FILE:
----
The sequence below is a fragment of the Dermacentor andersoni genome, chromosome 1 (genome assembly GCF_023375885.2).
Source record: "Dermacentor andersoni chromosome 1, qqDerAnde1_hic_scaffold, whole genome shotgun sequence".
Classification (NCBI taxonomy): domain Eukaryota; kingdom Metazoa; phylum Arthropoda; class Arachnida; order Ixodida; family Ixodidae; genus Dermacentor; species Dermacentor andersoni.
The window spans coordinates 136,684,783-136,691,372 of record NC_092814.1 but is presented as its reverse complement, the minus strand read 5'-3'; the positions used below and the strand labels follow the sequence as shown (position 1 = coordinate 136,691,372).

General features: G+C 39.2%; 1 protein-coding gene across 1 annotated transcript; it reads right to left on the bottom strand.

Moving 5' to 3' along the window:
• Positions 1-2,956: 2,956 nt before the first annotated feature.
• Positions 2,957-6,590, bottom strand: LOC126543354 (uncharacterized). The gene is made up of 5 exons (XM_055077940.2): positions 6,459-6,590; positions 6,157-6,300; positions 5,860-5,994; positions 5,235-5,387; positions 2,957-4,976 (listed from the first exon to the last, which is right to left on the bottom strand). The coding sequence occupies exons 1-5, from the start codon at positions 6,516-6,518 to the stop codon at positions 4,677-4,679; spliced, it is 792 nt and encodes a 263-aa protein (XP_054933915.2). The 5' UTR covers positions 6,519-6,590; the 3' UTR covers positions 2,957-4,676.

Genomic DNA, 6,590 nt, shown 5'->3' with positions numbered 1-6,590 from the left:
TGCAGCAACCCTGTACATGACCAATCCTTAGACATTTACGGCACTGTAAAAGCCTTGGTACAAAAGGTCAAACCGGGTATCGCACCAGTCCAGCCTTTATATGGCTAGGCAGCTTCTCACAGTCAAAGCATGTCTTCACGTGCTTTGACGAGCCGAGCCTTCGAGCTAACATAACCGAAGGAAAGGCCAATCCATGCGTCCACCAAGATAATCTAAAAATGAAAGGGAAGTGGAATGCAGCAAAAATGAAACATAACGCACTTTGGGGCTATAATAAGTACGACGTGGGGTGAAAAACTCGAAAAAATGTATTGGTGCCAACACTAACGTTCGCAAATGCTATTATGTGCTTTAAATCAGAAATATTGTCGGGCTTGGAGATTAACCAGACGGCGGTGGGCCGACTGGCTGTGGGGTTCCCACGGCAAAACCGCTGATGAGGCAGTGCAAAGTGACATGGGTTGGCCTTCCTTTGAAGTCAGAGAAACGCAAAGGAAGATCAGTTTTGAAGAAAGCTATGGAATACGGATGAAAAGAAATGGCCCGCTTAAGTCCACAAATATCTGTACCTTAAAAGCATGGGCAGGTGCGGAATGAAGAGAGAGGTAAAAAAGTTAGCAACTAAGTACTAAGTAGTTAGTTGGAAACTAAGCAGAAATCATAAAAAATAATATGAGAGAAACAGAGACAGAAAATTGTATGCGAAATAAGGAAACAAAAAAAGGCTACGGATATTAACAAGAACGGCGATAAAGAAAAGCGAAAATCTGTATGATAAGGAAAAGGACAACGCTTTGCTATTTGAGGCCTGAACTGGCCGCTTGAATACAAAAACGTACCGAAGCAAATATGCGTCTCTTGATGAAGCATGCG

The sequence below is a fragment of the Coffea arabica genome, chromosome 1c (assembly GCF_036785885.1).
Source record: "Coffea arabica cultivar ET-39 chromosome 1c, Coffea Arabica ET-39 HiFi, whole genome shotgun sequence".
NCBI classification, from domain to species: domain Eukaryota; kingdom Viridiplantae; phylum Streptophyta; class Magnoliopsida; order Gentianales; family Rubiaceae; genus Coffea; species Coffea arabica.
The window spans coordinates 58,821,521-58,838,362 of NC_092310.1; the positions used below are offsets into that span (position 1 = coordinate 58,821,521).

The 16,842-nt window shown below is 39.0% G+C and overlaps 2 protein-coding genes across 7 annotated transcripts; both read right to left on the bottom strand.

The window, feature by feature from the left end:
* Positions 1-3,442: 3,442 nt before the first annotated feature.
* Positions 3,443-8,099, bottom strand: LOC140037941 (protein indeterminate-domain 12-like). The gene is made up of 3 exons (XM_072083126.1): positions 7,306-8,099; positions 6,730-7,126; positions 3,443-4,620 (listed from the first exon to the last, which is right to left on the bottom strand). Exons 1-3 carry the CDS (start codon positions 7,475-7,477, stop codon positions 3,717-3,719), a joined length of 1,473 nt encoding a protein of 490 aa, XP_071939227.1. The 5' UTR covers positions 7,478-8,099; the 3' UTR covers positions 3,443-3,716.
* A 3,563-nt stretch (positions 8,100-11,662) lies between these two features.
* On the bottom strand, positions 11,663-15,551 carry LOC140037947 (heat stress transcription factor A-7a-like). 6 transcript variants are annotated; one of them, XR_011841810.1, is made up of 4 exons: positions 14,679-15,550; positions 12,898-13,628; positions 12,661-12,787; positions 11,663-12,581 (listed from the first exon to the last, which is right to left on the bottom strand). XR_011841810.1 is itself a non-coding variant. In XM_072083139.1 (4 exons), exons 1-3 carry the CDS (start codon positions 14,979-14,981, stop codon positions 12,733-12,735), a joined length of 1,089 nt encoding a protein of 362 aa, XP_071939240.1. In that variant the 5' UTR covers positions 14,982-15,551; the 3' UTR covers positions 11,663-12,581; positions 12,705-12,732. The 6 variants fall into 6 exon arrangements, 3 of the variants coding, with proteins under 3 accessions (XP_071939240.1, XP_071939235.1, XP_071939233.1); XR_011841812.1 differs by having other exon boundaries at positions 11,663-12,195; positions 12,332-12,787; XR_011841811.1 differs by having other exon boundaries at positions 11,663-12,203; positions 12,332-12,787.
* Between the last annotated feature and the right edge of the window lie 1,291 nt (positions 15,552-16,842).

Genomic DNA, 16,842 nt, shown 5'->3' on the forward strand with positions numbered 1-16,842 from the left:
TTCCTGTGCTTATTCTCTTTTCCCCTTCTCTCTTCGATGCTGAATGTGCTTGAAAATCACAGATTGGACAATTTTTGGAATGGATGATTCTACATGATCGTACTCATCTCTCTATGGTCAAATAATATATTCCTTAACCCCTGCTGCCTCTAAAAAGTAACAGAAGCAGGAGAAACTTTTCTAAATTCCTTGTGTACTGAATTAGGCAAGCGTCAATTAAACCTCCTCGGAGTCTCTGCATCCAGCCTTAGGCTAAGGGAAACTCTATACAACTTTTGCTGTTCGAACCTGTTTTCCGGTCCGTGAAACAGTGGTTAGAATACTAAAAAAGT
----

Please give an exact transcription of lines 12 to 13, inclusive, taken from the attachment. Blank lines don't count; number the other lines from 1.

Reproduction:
Source record: "Coffea arabica cultivar ET-39 chromosome 1c, Coffea Arabica ET-39 HiFi, whole genome shotgun sequence".
NCBI classification, from domain to species: domain Eukaryota; kingdom Viridiplantae; phylum Streptophyta; class Magnoliopsida; order Gentianales; family Rubiaceae; genus Coffea; species Coffea arabica.